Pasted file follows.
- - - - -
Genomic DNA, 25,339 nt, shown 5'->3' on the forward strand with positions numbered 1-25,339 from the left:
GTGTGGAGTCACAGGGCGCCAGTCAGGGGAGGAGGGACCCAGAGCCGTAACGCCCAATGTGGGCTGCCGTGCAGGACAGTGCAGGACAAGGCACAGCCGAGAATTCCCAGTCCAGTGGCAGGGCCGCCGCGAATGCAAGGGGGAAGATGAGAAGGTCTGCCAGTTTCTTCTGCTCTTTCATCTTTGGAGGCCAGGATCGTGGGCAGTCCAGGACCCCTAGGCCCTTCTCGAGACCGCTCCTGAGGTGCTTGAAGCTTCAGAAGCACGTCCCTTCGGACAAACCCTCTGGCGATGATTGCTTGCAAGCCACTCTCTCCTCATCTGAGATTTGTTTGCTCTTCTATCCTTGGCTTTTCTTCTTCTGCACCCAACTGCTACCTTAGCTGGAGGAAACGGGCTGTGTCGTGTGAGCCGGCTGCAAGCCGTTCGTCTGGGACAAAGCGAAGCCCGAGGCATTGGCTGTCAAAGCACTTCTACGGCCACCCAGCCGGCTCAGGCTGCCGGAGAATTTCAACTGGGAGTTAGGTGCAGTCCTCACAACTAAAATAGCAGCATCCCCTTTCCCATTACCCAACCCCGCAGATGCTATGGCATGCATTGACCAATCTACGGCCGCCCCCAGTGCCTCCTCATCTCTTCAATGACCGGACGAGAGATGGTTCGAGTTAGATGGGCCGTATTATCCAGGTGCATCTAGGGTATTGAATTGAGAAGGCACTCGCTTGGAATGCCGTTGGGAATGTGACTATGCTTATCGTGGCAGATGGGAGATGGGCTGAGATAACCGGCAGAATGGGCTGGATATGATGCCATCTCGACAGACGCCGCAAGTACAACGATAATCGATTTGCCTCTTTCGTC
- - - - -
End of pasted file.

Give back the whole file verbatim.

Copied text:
Genomic DNA, 25,339 nt, shown 5'->3' on the forward strand with positions numbered 1-25,339 from the left:
GTGTGGAGTCACAGGGCGCCAGTCAGGGGAGGAGGGACCCAGAGCCGTAACGCCCAATGTGGGCTGCCGTGCAGGACAGTGCAGGACAAGGCACAGCCGAGAATTCCCAGTCCAGTGGCAGGGCCGCCGCGAATGCAAGGGGGAAGATGAGAAGGTCTGCCAGTTTCTTCTGCTCTTTCATCTTTGGAGGCCAGGATCGTGGGCAGTCCAGGACCCCTAGGCCCTTCTCGAGACCGCTCCTGAGGTGCTTGAAGCTTCAGAAGCACGTCCCTTCGGACAAACCCTCTGGCGATGATTGCTTGCAAGCCACTCTCTCCTCATCTGAGATTTGTTTGCTCTTCTATCCTTGGCTTTTCTTCTTCTGCACCCAACTGCTACCTTAGCTGGAGGAAACGGGCTGTGTCGTGTGAGCCGGCTGCAAGCCGTTCGTCTGGGACAAAGCGAAGCCCGAGGCATTGGCTGTCAAAGCACTTCTACGGCCACCCAGCCGGCTCAGGCTGCCGGAGAATTTCAACTGGGAGTTAGGTGCAGTCCTCACAACTAAAATAGCAGCATCCCCTTTCCCATTACCCAACCCCGCAGATGCTATGGCATGCATTGACCAATCTACGGCCGCCCCCAGTGCCTCCTCATCTCTTCAATGACCGGACGAGAGATGGTTCGAGTTAGATGGGCCGTATTATCCAGGTGCATCTAGGGTATTGAATTGAGAAGGCACTCGCTTGGAATGCCGTTGGGAATGTGACTATGCTTATCGTGGCAGATGGGAGATGGGCTGAGATAACCGGCAGAATGGGCTGGATATGATGCCATCTCGACAGACGCCGCAAGTACAACGATAATCGATTTGCCTCTTTCGTC